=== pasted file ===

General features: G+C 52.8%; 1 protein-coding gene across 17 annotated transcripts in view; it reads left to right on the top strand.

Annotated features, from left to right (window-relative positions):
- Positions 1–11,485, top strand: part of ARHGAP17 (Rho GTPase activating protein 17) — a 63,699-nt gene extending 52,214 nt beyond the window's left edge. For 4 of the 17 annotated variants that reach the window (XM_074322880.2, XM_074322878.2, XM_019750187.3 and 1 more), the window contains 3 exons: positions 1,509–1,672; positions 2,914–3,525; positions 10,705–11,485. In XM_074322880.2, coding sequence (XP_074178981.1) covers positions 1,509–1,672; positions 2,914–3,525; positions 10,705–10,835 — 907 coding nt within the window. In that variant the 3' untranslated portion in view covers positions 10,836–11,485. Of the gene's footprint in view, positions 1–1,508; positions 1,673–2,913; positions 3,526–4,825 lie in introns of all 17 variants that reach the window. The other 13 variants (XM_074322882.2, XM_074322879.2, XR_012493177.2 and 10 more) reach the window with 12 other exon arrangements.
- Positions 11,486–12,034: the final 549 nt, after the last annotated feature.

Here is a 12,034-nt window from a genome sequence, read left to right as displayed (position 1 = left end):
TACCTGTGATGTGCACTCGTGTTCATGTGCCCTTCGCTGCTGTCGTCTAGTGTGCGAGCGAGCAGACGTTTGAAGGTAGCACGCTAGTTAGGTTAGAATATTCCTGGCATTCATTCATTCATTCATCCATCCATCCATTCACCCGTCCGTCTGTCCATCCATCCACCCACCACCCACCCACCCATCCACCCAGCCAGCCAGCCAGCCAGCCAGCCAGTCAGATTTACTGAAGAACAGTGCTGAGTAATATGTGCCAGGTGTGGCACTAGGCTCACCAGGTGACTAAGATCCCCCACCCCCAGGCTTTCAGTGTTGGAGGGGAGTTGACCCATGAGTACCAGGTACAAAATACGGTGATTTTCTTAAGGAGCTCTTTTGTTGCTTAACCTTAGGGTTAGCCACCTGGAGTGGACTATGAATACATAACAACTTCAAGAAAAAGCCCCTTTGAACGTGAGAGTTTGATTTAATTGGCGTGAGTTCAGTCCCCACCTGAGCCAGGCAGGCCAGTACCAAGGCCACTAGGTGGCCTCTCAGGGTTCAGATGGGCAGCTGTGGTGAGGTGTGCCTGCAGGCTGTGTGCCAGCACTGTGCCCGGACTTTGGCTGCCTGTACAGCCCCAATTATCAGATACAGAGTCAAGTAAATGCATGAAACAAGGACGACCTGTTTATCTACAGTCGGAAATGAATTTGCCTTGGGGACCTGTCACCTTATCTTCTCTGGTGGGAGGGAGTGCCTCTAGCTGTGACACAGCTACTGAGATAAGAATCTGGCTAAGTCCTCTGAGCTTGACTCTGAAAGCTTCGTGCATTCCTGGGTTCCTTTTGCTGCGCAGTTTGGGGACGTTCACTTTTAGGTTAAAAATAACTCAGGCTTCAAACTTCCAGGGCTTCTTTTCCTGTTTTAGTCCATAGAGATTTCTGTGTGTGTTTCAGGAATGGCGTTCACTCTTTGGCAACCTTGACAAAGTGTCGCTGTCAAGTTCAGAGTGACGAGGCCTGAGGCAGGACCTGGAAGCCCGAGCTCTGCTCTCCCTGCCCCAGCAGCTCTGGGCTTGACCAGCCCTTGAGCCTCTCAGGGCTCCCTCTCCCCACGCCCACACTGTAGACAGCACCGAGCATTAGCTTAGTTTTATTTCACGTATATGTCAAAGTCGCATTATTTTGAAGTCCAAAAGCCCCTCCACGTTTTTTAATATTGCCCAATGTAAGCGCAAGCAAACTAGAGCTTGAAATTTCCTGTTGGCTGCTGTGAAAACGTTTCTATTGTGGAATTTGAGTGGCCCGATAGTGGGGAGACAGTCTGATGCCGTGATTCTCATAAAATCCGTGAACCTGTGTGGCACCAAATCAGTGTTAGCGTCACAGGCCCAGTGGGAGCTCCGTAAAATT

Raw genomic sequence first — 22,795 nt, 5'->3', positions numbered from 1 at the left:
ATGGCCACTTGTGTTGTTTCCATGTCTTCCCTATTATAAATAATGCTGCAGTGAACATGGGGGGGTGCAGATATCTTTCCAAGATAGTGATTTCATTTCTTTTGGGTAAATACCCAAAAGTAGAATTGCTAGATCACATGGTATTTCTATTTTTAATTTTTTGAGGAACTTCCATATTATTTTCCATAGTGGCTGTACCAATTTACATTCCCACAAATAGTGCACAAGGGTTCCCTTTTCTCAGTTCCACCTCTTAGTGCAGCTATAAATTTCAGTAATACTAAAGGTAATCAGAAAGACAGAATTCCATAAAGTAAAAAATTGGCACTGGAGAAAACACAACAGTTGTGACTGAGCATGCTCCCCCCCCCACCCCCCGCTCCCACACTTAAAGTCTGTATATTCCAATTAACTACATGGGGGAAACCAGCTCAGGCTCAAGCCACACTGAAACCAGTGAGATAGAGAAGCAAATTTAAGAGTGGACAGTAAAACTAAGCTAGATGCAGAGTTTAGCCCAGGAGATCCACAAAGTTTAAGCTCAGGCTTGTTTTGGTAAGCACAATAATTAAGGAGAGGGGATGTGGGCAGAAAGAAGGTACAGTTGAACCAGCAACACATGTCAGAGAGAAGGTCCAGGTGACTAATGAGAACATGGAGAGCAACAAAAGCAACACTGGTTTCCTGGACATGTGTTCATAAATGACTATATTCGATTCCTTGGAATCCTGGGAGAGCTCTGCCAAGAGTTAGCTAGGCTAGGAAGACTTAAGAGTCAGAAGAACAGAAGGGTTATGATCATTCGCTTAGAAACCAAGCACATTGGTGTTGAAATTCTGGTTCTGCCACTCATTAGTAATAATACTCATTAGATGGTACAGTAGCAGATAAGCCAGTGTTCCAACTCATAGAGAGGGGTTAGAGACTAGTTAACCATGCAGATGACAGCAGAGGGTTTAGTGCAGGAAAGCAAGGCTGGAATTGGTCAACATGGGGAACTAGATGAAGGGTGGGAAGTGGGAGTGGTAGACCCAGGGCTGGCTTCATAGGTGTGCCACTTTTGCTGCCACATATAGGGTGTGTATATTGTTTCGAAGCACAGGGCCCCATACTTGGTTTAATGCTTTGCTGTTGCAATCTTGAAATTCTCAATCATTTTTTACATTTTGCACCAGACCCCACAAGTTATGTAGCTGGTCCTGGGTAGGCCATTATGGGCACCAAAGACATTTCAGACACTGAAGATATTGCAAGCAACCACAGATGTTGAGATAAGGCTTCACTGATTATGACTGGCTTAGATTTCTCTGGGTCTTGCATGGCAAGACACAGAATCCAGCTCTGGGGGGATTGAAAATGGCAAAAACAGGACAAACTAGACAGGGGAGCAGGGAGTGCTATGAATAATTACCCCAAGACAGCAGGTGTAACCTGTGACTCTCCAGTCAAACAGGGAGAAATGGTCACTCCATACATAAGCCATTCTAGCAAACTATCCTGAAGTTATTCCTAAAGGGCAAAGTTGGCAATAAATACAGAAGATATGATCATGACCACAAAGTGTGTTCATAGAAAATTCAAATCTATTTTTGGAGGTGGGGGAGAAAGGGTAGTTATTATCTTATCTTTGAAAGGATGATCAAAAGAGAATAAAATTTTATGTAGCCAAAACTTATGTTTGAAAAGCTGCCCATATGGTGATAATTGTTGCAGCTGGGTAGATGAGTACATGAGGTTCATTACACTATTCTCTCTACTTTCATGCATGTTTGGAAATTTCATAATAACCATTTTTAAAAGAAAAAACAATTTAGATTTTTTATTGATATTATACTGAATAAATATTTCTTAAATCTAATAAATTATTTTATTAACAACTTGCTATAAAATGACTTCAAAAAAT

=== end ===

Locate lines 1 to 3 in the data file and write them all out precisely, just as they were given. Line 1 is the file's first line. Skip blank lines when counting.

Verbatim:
General features: G+C 52.8%; 1 protein-coding gene across 17 annotated transcripts in view; it reads left to right on the top strand.

Annotated features, from left to right (window-relative positions):
- Positions 1–11,485, top strand: part of ARHGAP17 (Rho GTPase activating protein 17) — a 63,699-nt gene extending 52,214 nt beyond the window's left edge. For 4 of the 17 annotated variants that reach the window (XM_074322880.2, XM_074322878.2, XM_019750187.3 and 1 more), the window contains 3 exons: positions 1,509–1,672; positions 2,914–3,525; positions 10,705–11,485. In XM_074322880.2, coding sequence (XP_074178981.1) covers positions 1,509–1,672; positions 2,914–3,525; positions 10,705–10,835 — 907 coding nt within the window. In that variant the 3' untranslated portion in view covers positions 10,836–11,485. Of the gene's footprint in view, positions 1–1,508; positions 1,673–2,913; positions 3,526–4,825 lie in introns of all 17 variants that reach the window. The other 13 variants (XM_074322882.2, XM_074322879.2, XR_012493177.2 and 10 more) reach the window with 12 other exon arrangements.